What does it mean for the Switch to be region-free?
Long have Nintendo handhelds been a bastion for region-free gaming. Nintendo’s Game Boy and DS lines of consoles are celebrated for their ability to accept titles from any country and any language – meaning kids from the ’90s definitely could import a copy of Pokemon Green and play it in its original Japanese language. If you’re from that time you may have had a friend that somehow had gotten their hands on it. While TV consoles for the most part were region-locked, meaning they only accepted cartridges or CDs from their specific manufacturing area, importing handheld games became more commonplace with the rise of digital marketplaces. User-friendly and in your own local language, many online retailers feature the ability to purchase games from overseas; but in an era where new Pokemon games are released globally on the same day, why would you need to import or even download something from another region in the first place?
Limited Physical Releases
While we may have access to almost any game via the Switch eShop, some regions will see a limited physical release of popular titles whereas the west will only see a digital listing. Independent publishers may also release a small-batch printing of physical games for collectors, and regardless of where the game is published we can obtain a copy and slide it straight into the Switch cartridge slot. Publishers like Limited Run Games are becoming more known to players here in North America, but across the ocean we have offerings like Strictly Limited Games from Germany, and Super Rare Games Limited out of England. All of these companies will make a few thousand units of physical media, and obtaining these games in any form, be it trades, eBay auctions, or other import sites will still result in a playable game despite its origin. As long as the game exists in your region, you’ll be able to purchase and play DLC with ease. You will, however, need an account from the region the game was released in to accrue Gold Points on My Nintendo from an imported cartridge.
Asia English Releases
Many popular titles will see a physical release in Japan but perhaps not over in western countries. As much as that can be frustrating for an avid collector, a solution can exist in the form of an Asian release from a country like Thailand or Malaysia – these countries commonly release games with multiple language options and can be imported with English text. This makes it very easy for most players to get a hold of something precious to them without having to worry about not being able to understand it. While these games will work on any Switch, they will need to be bound to a correct regional account to accrue Gold Points, and you may need said regional account in order to use DLC or other online content with the game depending on if the game is available in your region or not.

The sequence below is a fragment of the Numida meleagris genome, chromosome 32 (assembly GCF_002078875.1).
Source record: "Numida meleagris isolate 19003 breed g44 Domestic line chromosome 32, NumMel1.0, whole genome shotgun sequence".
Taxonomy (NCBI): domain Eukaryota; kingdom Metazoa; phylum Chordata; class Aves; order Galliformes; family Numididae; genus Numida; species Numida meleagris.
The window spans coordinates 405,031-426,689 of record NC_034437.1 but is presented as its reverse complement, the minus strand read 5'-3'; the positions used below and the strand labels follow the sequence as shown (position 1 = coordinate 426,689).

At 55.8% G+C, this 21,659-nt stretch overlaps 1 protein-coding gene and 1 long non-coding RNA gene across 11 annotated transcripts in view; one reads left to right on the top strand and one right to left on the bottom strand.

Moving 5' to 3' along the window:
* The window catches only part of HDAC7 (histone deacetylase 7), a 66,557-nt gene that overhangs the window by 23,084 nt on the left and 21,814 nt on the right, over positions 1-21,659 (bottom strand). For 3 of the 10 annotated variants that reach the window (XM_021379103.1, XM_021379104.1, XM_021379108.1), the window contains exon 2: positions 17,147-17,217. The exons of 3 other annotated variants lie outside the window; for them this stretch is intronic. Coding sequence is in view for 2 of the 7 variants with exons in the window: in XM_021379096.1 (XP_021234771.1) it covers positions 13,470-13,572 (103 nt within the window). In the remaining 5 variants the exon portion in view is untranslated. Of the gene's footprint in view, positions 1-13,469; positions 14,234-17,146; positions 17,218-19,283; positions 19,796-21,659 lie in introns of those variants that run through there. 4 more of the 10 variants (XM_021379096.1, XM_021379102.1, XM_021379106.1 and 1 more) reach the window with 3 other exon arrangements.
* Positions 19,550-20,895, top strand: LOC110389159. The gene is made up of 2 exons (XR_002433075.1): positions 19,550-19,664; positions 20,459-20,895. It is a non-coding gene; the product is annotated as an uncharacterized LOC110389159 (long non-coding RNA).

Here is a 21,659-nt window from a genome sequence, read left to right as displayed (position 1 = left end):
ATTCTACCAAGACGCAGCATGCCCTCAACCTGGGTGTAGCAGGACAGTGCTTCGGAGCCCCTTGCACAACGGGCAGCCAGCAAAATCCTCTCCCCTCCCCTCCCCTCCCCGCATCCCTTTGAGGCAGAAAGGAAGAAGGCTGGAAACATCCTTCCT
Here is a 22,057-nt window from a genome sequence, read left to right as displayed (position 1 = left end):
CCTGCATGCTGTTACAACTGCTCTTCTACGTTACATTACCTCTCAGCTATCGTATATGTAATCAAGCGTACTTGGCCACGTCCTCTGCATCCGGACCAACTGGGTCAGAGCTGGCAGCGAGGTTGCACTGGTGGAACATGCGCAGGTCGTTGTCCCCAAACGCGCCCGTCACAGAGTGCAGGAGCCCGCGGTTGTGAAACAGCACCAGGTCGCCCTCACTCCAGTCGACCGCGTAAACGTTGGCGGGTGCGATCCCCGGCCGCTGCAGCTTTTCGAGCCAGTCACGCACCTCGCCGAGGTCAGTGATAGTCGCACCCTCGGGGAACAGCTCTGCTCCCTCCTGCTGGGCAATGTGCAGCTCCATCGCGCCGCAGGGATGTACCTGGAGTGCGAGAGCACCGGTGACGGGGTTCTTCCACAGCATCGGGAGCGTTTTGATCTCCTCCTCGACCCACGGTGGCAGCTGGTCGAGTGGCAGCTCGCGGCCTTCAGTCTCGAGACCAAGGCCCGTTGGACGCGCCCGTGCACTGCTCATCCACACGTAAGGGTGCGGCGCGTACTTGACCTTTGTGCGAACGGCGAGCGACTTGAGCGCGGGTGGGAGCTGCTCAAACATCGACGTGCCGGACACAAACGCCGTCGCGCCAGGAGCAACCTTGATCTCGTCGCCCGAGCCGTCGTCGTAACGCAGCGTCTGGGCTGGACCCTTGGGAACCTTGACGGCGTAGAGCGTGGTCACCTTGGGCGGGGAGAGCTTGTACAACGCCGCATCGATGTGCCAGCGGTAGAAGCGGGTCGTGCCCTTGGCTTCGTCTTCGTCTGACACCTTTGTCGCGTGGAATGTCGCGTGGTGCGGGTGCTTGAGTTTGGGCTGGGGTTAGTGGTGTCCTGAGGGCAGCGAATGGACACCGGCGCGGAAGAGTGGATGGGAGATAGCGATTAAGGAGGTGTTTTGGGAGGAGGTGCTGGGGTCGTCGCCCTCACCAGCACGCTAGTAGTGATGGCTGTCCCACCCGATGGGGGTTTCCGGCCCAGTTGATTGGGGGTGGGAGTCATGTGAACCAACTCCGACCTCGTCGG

Games Without any Western Localization
This is a big one here: there are so many games that are out in Japan that have never seen the US eShop, let alone a store shelf in your local Electronics Boutique. Importing titles from Japan has become a lot easier with specialty sites like Play-Asia gaining traction, along with easily finding listings on auction sites like eBay, or small stores that list their offerings on easy-to-access storefronts such as Amazon or social media marketplaces. While these games do not always offer English text, there are a few out there with the option available. Games unreleased in the West will require a correct regional account to purchase and play additional content such as DLC expansions and costume packs. In order to do this, players can create an account with the corresponding country and purchase eShop cards from other regions. Personally, I use Play Asia for this exclusively, since I have never personally had a problem with delivery from the site. While there are other vendors out there like G2A, or even OffGamers, I personally have not used them and cannot vouch for their reliability. (If you have, please let us know about your experience in the comments section!)
While these are the three main points for taking advantage of your region-free Switch, what kind of games can you expect to play from other regions?
- Yo-Kai Watch 4: We’re Looking up at the Same Night Sky (Japan-only release)
- Final Fantasy X / X-2 HD Remaster (Asia English; both games on a single cartridge)
- The Battle Cats Unite! (Asia English; no Western release)
- World of Final Fantasy Maxima (Asia English; eShop-exclusive in the West)
- Grandia HD Collection (Limited Run and Play-Asia releases; otherwise eShop-exclusive)
So who does this benefit? Mostly physical collectors, but players with large amounts of digital storage can also go the eShop route for their collections as well. Or you, if you’re a person like me that enjoys destroying their friends at party games (this is a cross-over with the Dokapon series of party games along with Utawarerumono, called “Dokapon UP!”). What do you need to get started there? Well for one, an eShop account from the corresponding region where you would like to purchase your game from, but also the ability to purchase from that region. While a PayPal account can work for some, a reliable method is grabbing foreign eShop cards from a reputable vendor and keeping an eye out for good sales. Having a variety of eShop accounts for various regions may sound like a lot of work for some, but for players who want to get access to games that won’t be hitting their area, or games that are awaiting localization can be a fun way to play special titles or in the case of Dokapon UP!, get your friends to hate you in the most enjoyable way possible.